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Singles vs. Twins: A Case Study

It’s hard to argue the 'single vs. twin' debate ... especially with someone who had just put a single-engine airplane down off-airport following a catastrophic engine failure.  This endless debate has no statistically provable answer (many twin-engine failures end with a successful single-engine landing and no accident report, and even some in-flight engine failures in single-engine aircraft end up with a glide to a runway and don’t land in the record books).  I do have some information, however, that helps draw some conclusions about the relative safety of single- and twin-engine airplanes.

It’s hard to argue the 'single vs. twin' debate ... especially with someone who had just put a single-engine airplane down off-airport following a catastrophic engine failure.  This endless debate has no statistically provable answer (many twin-engine failures end with a successful single-engine landing and no accident report, and even some in-flight engine failures in single-engine aircraft end up with a glide to a runway and don’t land in the record books).  I do have some information, however, that helps draw some conclusions about the relative safety of single- and twin-engine airplanes.

I track mishap reports involving piston-powered Beech airplanes for a number of pilot training organizations and individual subscribers.  Here’s the information I have on these airplanes for calendar year 2003:

ENGINE FAILURES
Total reported: 43
Single-engine: 30
Multi-engine: 13

BY SCENARIO

ENGINE FAILURE IN FLIGHT
Total reported: 18
Single-engine: 15
Multi-engine: 3

ENGINE FAILURE ON TAKEOFF
Total reported: 9
Single-engine: 8
Multi-engine: 1

ENGINE FAILURE ON APPROACH/LANDING
Total reported: 5
Single-engine: 1
Multi-engine: 4

FUEL STARVATION/EXHAUSTION
Total reported: 7
Single-engine: 6
Multi-engine: 1

ENGINE FIRE IN FLIGHT
Total reported: 4
Single-engine: 0
Multi-engine: 4

DEFINING THE STATS

Of the 43 reported engine failures in Beech piston airplanes in 2003, 70% were in single-engine airplanes while 30% were in twins. Inside Information: Considering the relative number of piston Beechcraft produced, singles vs. twins, a higher-than-expected percentage of twin-engine Beechcraft were involved in engine-related accidents.  This suggests (at least on the surface) that the second engine does not reduce the rate of engine-related mishaps ... and may actually make them more likely. However, this might be slightly offset by the typically higher utilization rate of twins vs. singles.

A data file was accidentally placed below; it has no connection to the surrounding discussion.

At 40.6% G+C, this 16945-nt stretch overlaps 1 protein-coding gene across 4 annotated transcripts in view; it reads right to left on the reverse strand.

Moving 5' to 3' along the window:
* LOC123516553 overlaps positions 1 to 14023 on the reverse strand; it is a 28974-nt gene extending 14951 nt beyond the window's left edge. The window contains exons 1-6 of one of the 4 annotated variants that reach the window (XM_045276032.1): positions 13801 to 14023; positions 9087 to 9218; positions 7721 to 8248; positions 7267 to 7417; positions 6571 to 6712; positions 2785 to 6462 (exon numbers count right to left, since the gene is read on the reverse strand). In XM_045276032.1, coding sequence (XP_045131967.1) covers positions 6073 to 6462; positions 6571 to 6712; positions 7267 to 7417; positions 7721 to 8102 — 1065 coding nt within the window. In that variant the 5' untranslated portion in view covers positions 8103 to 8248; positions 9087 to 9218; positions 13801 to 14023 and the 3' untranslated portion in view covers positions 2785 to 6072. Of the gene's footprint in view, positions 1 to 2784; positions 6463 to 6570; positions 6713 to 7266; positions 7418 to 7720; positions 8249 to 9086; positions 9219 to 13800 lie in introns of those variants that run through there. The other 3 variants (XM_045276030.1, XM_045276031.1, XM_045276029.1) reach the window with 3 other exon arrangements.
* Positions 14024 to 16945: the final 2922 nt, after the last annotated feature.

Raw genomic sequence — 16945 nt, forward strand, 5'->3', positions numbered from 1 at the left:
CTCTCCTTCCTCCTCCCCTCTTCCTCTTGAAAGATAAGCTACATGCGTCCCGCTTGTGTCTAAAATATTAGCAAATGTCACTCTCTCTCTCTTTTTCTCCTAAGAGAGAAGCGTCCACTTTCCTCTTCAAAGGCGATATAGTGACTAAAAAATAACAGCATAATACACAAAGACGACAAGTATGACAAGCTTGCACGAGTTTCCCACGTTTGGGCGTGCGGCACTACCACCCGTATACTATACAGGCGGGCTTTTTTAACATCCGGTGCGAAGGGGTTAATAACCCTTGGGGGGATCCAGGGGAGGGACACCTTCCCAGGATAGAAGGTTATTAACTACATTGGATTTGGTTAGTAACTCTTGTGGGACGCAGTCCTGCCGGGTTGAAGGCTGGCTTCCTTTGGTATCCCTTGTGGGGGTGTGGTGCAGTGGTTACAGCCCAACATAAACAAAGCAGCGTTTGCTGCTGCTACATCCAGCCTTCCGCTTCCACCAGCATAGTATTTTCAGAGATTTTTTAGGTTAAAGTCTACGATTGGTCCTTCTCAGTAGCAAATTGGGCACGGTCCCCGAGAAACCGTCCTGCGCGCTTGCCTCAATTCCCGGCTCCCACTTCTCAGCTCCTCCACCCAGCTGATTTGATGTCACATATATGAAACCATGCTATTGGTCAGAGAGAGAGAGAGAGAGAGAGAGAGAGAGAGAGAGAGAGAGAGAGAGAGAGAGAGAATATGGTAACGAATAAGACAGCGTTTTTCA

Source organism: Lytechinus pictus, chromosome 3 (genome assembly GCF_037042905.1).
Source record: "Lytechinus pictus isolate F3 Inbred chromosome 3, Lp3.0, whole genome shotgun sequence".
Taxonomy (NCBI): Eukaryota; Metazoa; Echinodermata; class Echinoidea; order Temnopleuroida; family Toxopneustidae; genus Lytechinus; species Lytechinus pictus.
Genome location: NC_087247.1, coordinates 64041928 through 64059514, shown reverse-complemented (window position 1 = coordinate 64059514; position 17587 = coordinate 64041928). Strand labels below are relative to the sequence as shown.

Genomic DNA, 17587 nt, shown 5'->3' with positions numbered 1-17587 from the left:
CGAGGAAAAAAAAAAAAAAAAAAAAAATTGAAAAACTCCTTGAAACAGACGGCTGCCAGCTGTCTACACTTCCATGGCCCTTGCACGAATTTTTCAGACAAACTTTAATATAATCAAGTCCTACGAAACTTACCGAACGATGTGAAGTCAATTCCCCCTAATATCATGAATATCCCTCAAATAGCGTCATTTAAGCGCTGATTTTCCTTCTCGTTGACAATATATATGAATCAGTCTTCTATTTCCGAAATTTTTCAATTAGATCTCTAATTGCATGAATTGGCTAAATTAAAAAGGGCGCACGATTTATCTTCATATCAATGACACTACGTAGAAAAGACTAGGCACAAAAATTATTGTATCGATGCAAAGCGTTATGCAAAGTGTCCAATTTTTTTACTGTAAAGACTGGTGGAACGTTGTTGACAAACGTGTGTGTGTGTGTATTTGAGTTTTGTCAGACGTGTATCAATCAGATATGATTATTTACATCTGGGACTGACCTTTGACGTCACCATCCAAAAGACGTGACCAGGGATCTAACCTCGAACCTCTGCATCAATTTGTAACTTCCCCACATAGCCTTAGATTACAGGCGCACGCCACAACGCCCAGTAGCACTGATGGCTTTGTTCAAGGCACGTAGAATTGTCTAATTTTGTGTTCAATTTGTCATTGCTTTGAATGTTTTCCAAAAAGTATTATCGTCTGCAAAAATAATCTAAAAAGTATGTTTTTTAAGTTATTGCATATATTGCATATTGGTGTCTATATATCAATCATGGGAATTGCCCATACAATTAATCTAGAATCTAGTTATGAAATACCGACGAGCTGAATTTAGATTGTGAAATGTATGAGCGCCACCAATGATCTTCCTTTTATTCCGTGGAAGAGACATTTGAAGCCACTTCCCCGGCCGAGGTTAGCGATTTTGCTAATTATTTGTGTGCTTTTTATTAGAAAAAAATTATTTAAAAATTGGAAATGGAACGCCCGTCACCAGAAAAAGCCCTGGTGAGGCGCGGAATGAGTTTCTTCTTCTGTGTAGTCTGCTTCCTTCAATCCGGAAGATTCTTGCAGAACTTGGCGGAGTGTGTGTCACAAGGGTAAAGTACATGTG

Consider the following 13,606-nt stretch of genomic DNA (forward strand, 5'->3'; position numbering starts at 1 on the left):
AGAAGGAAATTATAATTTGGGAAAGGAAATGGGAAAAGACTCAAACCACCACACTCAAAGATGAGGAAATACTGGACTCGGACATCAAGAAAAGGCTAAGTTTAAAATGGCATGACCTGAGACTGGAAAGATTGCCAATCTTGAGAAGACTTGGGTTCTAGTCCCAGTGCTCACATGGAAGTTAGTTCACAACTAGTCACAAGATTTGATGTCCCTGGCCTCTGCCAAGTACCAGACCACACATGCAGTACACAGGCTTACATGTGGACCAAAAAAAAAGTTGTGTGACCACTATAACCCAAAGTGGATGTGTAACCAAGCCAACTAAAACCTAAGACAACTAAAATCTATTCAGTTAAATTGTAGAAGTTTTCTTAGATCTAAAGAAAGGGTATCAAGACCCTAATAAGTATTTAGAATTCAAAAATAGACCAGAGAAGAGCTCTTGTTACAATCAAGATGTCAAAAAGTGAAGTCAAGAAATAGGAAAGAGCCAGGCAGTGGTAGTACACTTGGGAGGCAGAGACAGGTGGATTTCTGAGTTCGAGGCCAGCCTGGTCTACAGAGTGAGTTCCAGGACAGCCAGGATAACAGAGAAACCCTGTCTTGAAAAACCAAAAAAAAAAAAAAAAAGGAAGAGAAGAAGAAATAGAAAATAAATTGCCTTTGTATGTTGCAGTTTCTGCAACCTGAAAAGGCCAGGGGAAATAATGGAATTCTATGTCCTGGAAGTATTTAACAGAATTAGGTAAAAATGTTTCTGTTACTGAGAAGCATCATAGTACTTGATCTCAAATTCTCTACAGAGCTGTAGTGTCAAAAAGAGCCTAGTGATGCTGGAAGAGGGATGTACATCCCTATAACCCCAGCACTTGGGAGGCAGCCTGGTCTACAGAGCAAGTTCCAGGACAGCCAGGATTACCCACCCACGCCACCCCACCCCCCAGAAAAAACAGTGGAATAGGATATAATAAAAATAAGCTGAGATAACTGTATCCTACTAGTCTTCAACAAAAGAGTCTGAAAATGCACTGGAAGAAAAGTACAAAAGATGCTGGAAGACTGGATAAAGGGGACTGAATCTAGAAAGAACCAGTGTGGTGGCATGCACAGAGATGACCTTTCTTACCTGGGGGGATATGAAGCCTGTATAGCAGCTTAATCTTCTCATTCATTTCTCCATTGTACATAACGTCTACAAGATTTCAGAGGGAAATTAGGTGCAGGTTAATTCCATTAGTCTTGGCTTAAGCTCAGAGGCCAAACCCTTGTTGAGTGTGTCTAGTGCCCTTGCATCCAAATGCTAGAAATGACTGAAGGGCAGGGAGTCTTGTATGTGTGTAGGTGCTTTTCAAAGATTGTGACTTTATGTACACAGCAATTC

Twice as Likely to Fail?
There's a strong case to be made that the twin-engine pilot is twice as likely to experience an engine failure as his or her single-engine counterpart.  Pilots as far back as Charles Lindbergh used this logic to explain their preference for single-engine airplanes.

If this thinking is true (and it is logical), than the above analysis suggests that a little more than half of all multi-engine power plant failures result in a mishap. Hence, although having the second engine is not a panacea for engine-related accidents, the possibility exists that something can make up for the increased likelihood of an engine-related accident in twins, allowing the pilot to realize the safety benefit of the second engine.  That “something” is improved pilot training and proficiency. Next time, we'll take a look at some of the very specific differences in the pilots and the scenarios they face when engines fail in light twins and light singles.

 

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About This Author:
Tom Turner is a widely published author and regular forum speaker at EAA's Oshkosh/Airventure and American Bonanza Society. Tom holds an M.S. in Aviation Safety with an emphasis on pilot training methods and human factors. He has worked as lead instructor at FlightSafety International, developed and conducted flight test profiles for modified aircraft and authored three books including: Cockpit Resource Management: The Private Pilot's Guide and Instrument Flying Handbook (both from McGraw-Hill). His flight experience currently spans 3000 hours with approximately 1800 logged as an instructor. Tom's certificate currently shows ATP MEL with Commercial/Instrument privileges in SEL airplanes.
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